Squirrels – the scourge of city gardeners

By Len Maniace

We’ve always known that city gardeners need to be tough. There’s concrete-hard soil, too much shade and, if you are working in a public area, unappreciative humans who walk through your planting area, and maybe even make off with your plants.

Squirrel closeup

Sciurus carolinensis, or the eastern gray squirrel, ready for his or her closeup.

But as New York City has become more orderly and open to gardening  and urban farming, another problem is becoming apparent: squirrels. They dig through newly planted areas, methodically nip off buds before they flower, and chew the bark off tree branches eventually girdling and killing them.

This may seem like peanuts to gardeners in the suburbs, where a major industrial-research complex has grown up around the war against deer. It’s not, however – though peanuts maybe part of the problem, as in soft-hearted city dwellers who regularly feed peanuts to squirrels.

Case in point: The gardens in the Queens apartment complex where I live have improved dramatically in recent year – and so too have our problems with the eastern gray squirrel, or Sciurus carolinensis. Perhaps they were always there but, we just didn’t notice. We’ve discussed several measures to control the squirrel population. We nixed the trap-and release squirrels (nearby squirrels would move in,) squirrel birth control (same deal, neighboring squirrels would fill that vacuum;) and poisoning them was ruled out as cruel and dangerous.

Several people suggested that feeding and providing water for squirrels would distract the critters from our plants, until we decided that such a measure would only increase their population making our garden more vulnerable if the free food and water ever stopped.

Squirrel barrier

A squirrel barrier made of pigeon spikes has reduced their numbers in what had been their favorite tree.

So instead of any concerted action by the garden, I’m running a test project that I hope might limit their access to a favorite breeding ground in our garden.  Last year, I counted eight squirrel nests (known as dreys) in a mature sugar maple tree in our largely enclosed courtyard where most of our serious gardening is done.

Not only was the tree serving as a squirrel condominium, judging by the number of small branches dropping beneath the tree, squirrels were methodically gnawing at branches, leaving some larger branches nearly leafless.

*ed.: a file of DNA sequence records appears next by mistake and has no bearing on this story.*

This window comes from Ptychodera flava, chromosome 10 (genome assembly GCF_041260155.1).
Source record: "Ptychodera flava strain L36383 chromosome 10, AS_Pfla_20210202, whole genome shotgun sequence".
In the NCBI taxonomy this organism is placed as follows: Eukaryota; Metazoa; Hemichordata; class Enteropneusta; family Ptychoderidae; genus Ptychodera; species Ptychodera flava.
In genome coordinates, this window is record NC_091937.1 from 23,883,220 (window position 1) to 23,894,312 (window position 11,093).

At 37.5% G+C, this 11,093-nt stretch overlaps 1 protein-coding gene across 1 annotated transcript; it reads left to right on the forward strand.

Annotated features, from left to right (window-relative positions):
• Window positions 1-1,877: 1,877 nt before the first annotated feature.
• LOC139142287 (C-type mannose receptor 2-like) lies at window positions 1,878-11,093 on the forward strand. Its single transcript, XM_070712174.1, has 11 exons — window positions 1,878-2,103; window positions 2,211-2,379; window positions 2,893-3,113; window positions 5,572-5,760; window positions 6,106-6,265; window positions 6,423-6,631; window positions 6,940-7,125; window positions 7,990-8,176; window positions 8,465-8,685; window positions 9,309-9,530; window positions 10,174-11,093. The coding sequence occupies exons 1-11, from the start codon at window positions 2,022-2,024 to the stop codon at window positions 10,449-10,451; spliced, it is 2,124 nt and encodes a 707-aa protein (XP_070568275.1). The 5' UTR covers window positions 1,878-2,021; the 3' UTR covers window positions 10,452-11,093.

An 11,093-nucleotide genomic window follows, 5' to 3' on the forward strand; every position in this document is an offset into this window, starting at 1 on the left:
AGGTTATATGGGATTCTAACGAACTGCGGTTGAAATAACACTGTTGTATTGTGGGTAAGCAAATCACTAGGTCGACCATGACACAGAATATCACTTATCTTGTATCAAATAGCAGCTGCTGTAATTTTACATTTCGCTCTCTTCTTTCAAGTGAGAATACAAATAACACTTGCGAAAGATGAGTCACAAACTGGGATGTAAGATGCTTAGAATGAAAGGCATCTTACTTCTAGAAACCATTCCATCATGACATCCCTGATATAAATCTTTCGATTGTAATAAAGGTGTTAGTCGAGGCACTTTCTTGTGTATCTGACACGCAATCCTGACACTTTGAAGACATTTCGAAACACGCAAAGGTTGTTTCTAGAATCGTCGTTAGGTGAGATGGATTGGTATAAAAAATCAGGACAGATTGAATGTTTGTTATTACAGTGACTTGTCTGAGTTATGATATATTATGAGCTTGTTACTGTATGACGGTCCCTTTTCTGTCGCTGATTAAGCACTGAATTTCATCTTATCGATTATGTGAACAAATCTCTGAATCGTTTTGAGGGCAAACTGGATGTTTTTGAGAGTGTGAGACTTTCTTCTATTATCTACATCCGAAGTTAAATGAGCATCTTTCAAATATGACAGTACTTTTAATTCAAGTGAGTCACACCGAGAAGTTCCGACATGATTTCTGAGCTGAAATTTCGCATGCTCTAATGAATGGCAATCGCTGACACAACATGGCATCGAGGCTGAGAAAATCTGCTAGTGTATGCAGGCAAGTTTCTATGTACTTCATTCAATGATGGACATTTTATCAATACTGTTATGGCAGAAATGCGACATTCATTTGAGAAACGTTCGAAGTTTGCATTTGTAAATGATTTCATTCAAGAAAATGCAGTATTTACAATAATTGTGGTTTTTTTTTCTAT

Over the winter I considered measures to keep the squirrels out of the tree, including wrapping sheet metal around the trunk to prevent them from getting any footing. But this seemed too ugly.

Instead I bought a box of pigeon spikes designed to keep the bird off buildings. (They consist of a series of three-inch long metal spikes secured plastic base.) I doubled them up to make the barrier more formidable and then wrapped it around the trunk about 10 feet off the ground. It worked initially. I saw squirrels scamper partially up the tree, reach the barrier and then come down. Two weeks later however, a squirrel appeared high in the tree and I noticed that the rodents had opened up a gap in the barrier. Equipped with plastic ties, crushed red pepper and a jar of Vaseline, I repaired the damage and then sought to make the barrier unpleasant, too.

The strengthened barrier seemed to work. A few weeks ago, I spotted a squirrel climbing up the trunk, run into the barrier and then reverse directions. But as I’m writing this, I just spotted a squirrel some 20 feet up in the tree. Can squirrels laugh?

My Garden

One of our gardens in the Greystones in Jackson Heights.

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About lenmaniace

Award-winning writer and editor who has worked as a journalist and a corporate communications professional specializing in environmental sustainability and public health policy. Experience includes successful media outreach for a Manhattan publicity firm. Board member and president of a community-based nonprofit. Founder and leader of a series of successful park, art and environmental programs in Jackson Heights, Queens, one of the most diverse neighborhoods in the nation’s most diverse city. * Executive Editor at Elsevier, a leading scientific and medical publisher. * Publicist, Media Advisor, Social Media Manager (part-time) at Monteiro & Co., a book-marketing company that specializes in business management, economics and politics. * Reporter (part-time) at the New York Post, specializing in breaking news in the world’s most competitive media market. * Senior Writer and Editor at The Journal News/LoHud.com, Gannett’s daily news outlet in Westchester, Rockland and Putnam counties. Specialized in health policy and environmental sustainability issues * President the Jackson Heights Beautification Group, a volunteer nonprofit civic organization in Queens, N.Y. Leader of its innovative environmental sustainability programs, including the Green Agenda for Jackson Heights.
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One Response to Squirrels – the scourge of city gardeners

  1. Elaine Young says:

    Are there trees close to the one where you saw the squirrel? If so, they can easily jump from tree to tree, much further than one would think! When I feed the birds in my Fresh Meadows yard in the winter, I have a squirrel baffle that is the only thing preventing the squirrels from getting up the pole to the feeder. Is there something similar for trees? -Elaine Young, West Cunningham Park Civic Association, Fresh Meadows

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